Real Estate Tips

8 Ways to Make Small Rooms Feel Larger

On October 15, 2012, in Staging Tips, by Melissa Tracey

By Melissa Dittmann Tracey, REALTOR® Magazine

When selling a home, you don’t want buyers to step foot in a room and suddenly feel cramped. They will quickly start questioning whether they’ll be able to fit their belongings in there and whether the home is too small.

What can you do to open up some of the tight spaces in your listings?

1. Remove furniture. Rooms packed overly full of furniture will not allow buyers to visualize their things in the space. Keep the furniture basics in each room, and then haul away the extras to a storage unit or somewhere else in the home that could use more furniture. Make sure the furniture is fit to the size of the room. For example, that canopy bed may be commanding too much attention in the master bedroom, making the room feel cramped and even blocking the walkway through the room.

2. Declutter. This is an obvious way to make a space feel bigger. It can have one of the biggest impacts to the perception of a room’s size. Have your sellers go through their closets and box up about a third of it. They can take the load to a storage unit or put into bins to store elsewhere in the home. When buyers open up a closet, you want them to see the spaciousness, not it filled top-to-bottom with your sellers’ belongings.

3. Find secret storage spots: Ottomans that can double-up as storage units too can help your sellers clear away clutter in a hurry. These can be useful particularly for sellers with children who need a quick place to throw toys and clothes prior to a showing.

4. Lighten the color. Dark colors on the wall can make a room feel more closed-in, whereas lighter tones on the wall can open it up. Cream colors and soft tones of greens and blues can help open up a space. Monochromatic color schemes, which is using colors all from the same color family, can go a long way in creating flow in a home and making a space appear larger too.

5. Let the light flow in. Tieback–or better yet, take down–the curtains and open up the blinds to let the natural light flow in from the windows. The more natural light that flows in, the more a space can appear larger.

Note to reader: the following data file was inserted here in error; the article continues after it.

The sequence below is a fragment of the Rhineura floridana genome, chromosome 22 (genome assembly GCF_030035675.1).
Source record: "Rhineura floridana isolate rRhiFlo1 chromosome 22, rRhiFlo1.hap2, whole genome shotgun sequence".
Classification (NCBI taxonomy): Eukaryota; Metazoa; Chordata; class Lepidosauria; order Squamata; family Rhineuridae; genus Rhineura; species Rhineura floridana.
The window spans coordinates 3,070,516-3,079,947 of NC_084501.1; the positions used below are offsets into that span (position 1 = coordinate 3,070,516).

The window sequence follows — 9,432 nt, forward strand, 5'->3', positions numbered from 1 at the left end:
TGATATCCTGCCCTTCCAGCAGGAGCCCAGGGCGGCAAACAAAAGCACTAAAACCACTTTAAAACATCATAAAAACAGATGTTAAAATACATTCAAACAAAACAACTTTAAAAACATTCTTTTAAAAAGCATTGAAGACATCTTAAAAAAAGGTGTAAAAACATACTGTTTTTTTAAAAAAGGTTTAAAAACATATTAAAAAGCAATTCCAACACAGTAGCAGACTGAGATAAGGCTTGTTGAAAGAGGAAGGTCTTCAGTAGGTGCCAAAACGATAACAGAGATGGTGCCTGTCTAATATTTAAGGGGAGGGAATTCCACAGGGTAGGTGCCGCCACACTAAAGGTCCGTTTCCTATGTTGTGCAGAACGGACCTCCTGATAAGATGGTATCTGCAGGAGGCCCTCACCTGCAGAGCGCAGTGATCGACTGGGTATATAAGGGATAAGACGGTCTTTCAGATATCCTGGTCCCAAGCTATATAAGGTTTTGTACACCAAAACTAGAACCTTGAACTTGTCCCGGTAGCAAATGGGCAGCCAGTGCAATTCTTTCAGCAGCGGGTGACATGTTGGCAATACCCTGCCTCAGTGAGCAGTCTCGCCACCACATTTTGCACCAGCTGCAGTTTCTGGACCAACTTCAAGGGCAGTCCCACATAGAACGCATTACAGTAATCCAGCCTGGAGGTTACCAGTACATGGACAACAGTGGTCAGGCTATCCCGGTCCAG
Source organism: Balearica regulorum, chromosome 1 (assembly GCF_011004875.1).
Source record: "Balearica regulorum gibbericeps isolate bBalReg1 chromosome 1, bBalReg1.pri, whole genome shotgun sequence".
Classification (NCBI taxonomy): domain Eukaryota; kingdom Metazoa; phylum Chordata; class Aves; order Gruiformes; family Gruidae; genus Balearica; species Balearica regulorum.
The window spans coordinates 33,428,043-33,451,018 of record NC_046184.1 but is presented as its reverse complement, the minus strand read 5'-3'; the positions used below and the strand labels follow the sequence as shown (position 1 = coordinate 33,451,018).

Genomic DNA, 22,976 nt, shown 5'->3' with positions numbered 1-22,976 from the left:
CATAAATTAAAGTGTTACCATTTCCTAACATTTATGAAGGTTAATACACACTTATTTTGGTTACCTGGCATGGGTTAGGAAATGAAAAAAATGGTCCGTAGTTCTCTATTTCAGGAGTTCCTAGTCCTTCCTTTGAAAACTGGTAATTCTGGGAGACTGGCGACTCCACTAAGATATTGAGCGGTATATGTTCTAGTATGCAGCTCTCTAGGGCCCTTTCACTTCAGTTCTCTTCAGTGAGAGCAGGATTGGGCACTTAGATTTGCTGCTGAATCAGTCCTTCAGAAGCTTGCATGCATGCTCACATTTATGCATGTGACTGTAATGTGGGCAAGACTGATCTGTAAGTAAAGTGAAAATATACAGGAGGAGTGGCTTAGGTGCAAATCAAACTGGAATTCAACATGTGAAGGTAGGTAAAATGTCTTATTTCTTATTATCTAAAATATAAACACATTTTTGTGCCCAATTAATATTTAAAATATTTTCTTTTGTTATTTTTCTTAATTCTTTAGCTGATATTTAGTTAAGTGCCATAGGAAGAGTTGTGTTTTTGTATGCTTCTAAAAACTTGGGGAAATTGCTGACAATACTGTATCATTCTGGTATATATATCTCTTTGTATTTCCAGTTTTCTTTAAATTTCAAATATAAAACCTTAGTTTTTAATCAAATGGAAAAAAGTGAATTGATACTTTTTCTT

6. Hang some mirrors. Mirrors can reflect light and give the illusion of depth to a room.

7. Opt for plain fabrics. Upholstery that is plain and neutral can make a space feel larger than upholstery with bold prints or stripes. To avoid the neutral blahs, however, liven up spaces by incorporating textured or small patterned items, such as with throw pillows on the sofa.

8. Make smart furniture choices. See-through furniture, such as glass tabletops, can open up a space. Also, armless chairs or sofas can make a space feel larger too. For desks, try stools that can be tucked underneath and show off more floor space than a bulky desk chair. Also, remove any floor lamps and instead use desk lamps or ceiling light fixtures for light.

Bottom line: The more floor space you can see in a room, the more open and bigger it will feel.

4 Mistakes Home Owners Often Make With Their House
On August 27, 2012, in Curb Appeal, Remodeling Adviser, by Melissa Tracey

By Melissa Dittmann Tracey, REALTOR® Magazine

When it comes to taking care of a home or remodeling, home owners can make some unwise decisions. ServiceMagic, a Web site that features a network of nationwide service professionals–including in home improvement–has an article “8 Things You Should Never Do to Your Home.” Here are a few common home owner mistakes that made its list:

1. Going overboard with remodeling. It’s easy to quickly let a budget go out the window when remodeling. For example, the ServiceMagic article calls “bump-outs” a waste of money; these are when you extend a wall by a few feet, such as to accommodate a bay window. However, the cost per square foot is so high that you might as well opt for a more sizable addition that can be done at a lower cost per square foot. Bottom-line: If you want to make a return on your investment, you want to keep your remodeling updates within the costs of your neighborhood and compared to similarly sized homes. (Also, see Cost vs. Value report to gauge average returns on investment on remodeling projects.)

2. Being in denial about your pet’s odor. Big or small, your pets smell and they probably shed too. Pets attach their smell to everything and guests who enter your home will immediately pick up on it. Experts recommend to have your carpets and furniture professionally cleaned every six months, and open the windows and vacuum frequently to help rid your home of any lingering pet odors.

3. Removing walls between rooms. Removing walls quickly can become disastrous if you don’t know if it’s a load-bearing wall. A qualified contractor should know which walls can be removed and which can’t.

4. Becoming the messy neighbor. Curb appeal goes a long way in separating the nice neighborhoods from the bad. After all, bad yards can even bring property values down in an entire neighborhood. Don’t be “that” person with the weeds and uncared for lawn, or that person who parks their car in the yard, the article notes.